Sunday, July 10, 2005

SOCDIM - Social Impact of the Computer

At yesterday's class, we were asked to group ourselves into five and then each group would present a drawing of how technology has affected us. The other groups then would have to interpret the artworks. We drew a scale that looked like this. My partner Rhea and I had only one thought in mind when we drew the scale: There are positive and negative effects that we try to balance out. Since it is a scale, it means that sometimes the positive would outweigh the negative and vice versa, although we both would like to look at it the way optimists would.

The group whose work we interpreted had an artwork that we summarized in one phrase: Nearly all the conveniences of the outside world within your fingertips. Everything is just a click away. Your business, your entertainment...all but your food, which was why the dude in the pic looked emaciated. He's been so addicted to his technological gadgets that he has done away with the outdated, manual way of doing things. That was how we interpreted it. But thinking about it now, I just realized that you can order food via the internet. There's this yummy diabetic chocolates (the kind that diabetics could eat) that you could get off the net.

The advancement of computers has made our life easier. We've managed to eliminate time and space barriers, and virtually anyone could do what one department in the early 1900s used to do. We've expanded industries, revitalized old business, and changed the Atomic Age into the Information Age.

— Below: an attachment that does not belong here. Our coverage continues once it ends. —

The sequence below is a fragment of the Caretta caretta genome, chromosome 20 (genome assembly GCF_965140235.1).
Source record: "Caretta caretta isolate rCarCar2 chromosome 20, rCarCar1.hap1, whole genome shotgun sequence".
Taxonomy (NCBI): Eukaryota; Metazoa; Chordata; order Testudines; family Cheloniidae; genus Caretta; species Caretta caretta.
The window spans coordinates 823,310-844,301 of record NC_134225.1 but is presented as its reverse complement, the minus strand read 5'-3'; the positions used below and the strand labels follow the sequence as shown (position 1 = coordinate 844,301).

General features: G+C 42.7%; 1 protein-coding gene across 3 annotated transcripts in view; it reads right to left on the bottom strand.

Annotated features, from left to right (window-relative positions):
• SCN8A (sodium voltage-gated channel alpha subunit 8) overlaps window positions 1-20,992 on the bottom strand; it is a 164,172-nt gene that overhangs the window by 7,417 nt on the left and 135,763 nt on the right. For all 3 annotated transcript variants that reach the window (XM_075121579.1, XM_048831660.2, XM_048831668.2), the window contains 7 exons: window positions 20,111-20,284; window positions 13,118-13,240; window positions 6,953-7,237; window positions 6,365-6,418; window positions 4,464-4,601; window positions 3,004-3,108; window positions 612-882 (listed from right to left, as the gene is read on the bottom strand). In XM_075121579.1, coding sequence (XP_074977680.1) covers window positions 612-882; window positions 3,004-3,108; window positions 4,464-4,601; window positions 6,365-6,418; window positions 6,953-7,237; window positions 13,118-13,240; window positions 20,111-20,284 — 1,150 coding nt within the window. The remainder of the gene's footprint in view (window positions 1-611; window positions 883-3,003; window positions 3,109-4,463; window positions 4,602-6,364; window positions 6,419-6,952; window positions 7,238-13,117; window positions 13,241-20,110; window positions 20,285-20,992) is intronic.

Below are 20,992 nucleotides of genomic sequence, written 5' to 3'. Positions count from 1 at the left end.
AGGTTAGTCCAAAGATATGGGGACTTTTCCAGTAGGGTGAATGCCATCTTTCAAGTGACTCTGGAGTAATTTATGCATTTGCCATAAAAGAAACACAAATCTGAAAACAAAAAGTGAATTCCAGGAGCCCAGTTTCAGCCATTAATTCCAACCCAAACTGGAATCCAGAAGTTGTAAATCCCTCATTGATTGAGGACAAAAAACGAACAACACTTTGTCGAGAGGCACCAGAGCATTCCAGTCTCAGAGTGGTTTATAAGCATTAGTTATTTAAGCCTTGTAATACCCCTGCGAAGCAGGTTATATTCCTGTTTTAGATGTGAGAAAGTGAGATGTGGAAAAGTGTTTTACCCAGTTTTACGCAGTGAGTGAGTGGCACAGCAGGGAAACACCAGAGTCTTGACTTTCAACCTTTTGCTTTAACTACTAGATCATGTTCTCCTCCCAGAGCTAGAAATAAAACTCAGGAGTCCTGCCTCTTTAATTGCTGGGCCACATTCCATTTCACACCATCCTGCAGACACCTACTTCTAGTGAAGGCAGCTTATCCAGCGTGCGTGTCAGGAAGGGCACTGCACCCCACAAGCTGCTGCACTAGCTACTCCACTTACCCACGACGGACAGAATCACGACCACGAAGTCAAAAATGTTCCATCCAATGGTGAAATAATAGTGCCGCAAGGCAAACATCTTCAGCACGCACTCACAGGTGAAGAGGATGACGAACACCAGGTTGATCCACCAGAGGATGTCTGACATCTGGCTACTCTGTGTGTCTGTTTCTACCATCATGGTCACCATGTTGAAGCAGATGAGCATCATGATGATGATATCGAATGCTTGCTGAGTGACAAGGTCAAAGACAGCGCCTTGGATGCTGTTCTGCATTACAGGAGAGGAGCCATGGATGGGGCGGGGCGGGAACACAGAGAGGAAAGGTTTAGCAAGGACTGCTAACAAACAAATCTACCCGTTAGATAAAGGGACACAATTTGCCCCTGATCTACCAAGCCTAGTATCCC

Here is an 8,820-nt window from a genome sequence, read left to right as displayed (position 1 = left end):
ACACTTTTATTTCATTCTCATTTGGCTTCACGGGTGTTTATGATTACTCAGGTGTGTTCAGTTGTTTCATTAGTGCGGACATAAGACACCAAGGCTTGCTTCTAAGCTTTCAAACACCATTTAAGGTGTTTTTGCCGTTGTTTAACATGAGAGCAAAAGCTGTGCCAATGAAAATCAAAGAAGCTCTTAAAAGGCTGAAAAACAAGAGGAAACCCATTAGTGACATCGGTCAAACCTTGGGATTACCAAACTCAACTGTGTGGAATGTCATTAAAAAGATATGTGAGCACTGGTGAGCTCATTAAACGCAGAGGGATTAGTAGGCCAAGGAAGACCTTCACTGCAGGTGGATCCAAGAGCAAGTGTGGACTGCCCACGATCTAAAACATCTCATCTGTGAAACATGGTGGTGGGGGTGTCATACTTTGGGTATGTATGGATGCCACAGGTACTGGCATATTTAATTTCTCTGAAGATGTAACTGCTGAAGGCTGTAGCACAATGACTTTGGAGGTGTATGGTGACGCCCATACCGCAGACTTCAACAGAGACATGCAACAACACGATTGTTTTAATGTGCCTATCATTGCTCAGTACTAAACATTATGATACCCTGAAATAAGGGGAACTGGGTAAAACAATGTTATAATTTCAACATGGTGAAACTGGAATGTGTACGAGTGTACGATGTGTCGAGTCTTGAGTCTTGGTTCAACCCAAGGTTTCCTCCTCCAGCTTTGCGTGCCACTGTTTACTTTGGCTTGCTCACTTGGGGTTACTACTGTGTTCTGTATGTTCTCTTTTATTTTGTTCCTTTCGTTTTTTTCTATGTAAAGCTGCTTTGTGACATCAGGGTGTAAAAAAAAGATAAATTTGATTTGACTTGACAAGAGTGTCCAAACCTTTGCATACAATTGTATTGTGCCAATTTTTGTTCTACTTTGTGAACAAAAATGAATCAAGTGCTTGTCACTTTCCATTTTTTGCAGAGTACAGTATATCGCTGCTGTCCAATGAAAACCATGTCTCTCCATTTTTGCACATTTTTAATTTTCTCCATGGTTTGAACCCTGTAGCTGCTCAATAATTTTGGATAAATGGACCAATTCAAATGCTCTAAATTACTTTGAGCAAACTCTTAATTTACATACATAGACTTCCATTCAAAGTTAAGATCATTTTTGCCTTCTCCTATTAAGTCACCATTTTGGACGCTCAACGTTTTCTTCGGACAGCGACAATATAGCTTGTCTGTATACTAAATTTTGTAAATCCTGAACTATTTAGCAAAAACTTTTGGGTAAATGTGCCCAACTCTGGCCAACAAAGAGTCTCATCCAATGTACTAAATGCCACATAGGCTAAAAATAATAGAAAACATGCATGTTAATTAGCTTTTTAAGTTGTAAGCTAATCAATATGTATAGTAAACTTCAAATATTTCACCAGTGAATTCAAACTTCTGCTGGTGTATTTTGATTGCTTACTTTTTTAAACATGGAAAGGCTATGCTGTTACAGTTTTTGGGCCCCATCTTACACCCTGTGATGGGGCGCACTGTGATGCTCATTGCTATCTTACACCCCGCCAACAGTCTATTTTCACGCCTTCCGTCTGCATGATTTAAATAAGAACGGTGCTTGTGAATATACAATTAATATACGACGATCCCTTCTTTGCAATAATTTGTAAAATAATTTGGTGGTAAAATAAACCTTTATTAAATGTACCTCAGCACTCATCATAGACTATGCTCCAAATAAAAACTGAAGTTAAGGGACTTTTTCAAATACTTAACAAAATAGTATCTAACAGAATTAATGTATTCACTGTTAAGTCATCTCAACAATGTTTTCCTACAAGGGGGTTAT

Of course, we can't deny that we've become too dependent on computers that we've become lazy thinkers. (I've seen people use Windows Accessory Calculator to solve a math equation that was as simple as 4x4.) Of course, there's the thing about information overload and digital divide, which I've felt strongly when I was training the senior managers of my previous company.

As for communication processes? I don't believe this is the absolute advantage that technology has over the archaic ways of doing things. We may be able to convey messages faster, but with the informal and rather unemotional ways of communicating, I have experienced a lot of misunderstandings. I noticed that most of the arguments I had with other people were actually miscommunications that happened over chat/forum and SMS. In my personal life alone, I have noticed that many of my breakups were over my geekiness. I mean, truly, how could a man hope to compete with the attention I give my PC and my console games? I have been "married" to my gadgets for more than half my life, being attached to them for most of my childhood. I mean, it's easier. See, if your PC is acting up, you could easily replace its components or just trade it off for something better and you'd never be called heartless for it.

Hm. In retrospect, I guess this is also applicable to real life. There are new computer programs that have already replaced people. I feel that we must always keep up with technology, not the other way around. It's a vicious cycle that makes me feel older than I really am. I mean, I'm only twenty-something but I sometimes feel like I'm becoming obsolete.



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